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Designs by Alberto López in New York on Sunday. Designs by Alberto López in New York on Sunday.

Chiapas designs on the runway at New York Fashion Week

Made by hand and/or traditional backstrap loom, the pieces can take years to produce

A fashion designer from Chiapas has shown off his creations in the Big Apple at a New York Fashion Week event.

The indigenous Tzotzil designs of Alberto López Gómez, a native of the municipality of Aldama, were worn by runway models at the “American Indian Fashion Through the Feathers 2020” show in the New York borough of Staten Island on Sunday.

Among the garments presented were embroidered huipiles, as traditional loose-fitting tunics are known, and brightly colored dresses. All the pieces are made by hand and/or telar de cintura (a traditional backstrap loom) and can take years to produce, according to López.

The 31-year-old designer is the creator of the clothing brand K’uxul Pok, which means “living garment” in Tzotzil, a Mayan language spoken by the people of the same name.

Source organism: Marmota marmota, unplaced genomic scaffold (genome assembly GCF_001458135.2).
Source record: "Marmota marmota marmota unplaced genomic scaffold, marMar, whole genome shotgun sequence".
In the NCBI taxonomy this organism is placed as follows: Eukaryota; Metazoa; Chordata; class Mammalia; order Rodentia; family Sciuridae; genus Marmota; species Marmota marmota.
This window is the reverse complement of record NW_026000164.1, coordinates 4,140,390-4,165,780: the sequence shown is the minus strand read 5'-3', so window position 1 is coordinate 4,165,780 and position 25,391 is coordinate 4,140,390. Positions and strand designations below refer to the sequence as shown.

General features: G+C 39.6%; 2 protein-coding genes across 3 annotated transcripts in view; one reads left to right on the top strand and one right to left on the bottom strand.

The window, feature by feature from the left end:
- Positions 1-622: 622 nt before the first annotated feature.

López designs both women’s and men’s clothing for the brand as well as household items such as cushions and tablecloths. Some 150 women work with him to help make his vision a reality.

López's creations are sold under the brand K’uxul Pok, which means “living garment” in Tzotzil.
López’s creations are sold under the brand K’uxul Pok, which means “living garment” in Tzotzil.

López traveled to the United States on the invitation of Harvard University, where he presented his designs and gave a lecture on January 31. He will also showcase his line at a solo fashion show in Manhattan on February 7.

López said in a video posted to Facebook that he was proud to represent Chiapas in the United States not just as a designer but also as a former campesino, or small-plot farmer, a worker and a speaker of Tzotzil.

While Sunday’s show, at which designers from Peru and India also showcased their garments, and the Harvard appearance were both a success, López did hit one stumbling block: his clothes almost didn’t arrive on time because they were held by U.S. customs for several days.

Source: El Universal (sp), EFE (sp) 

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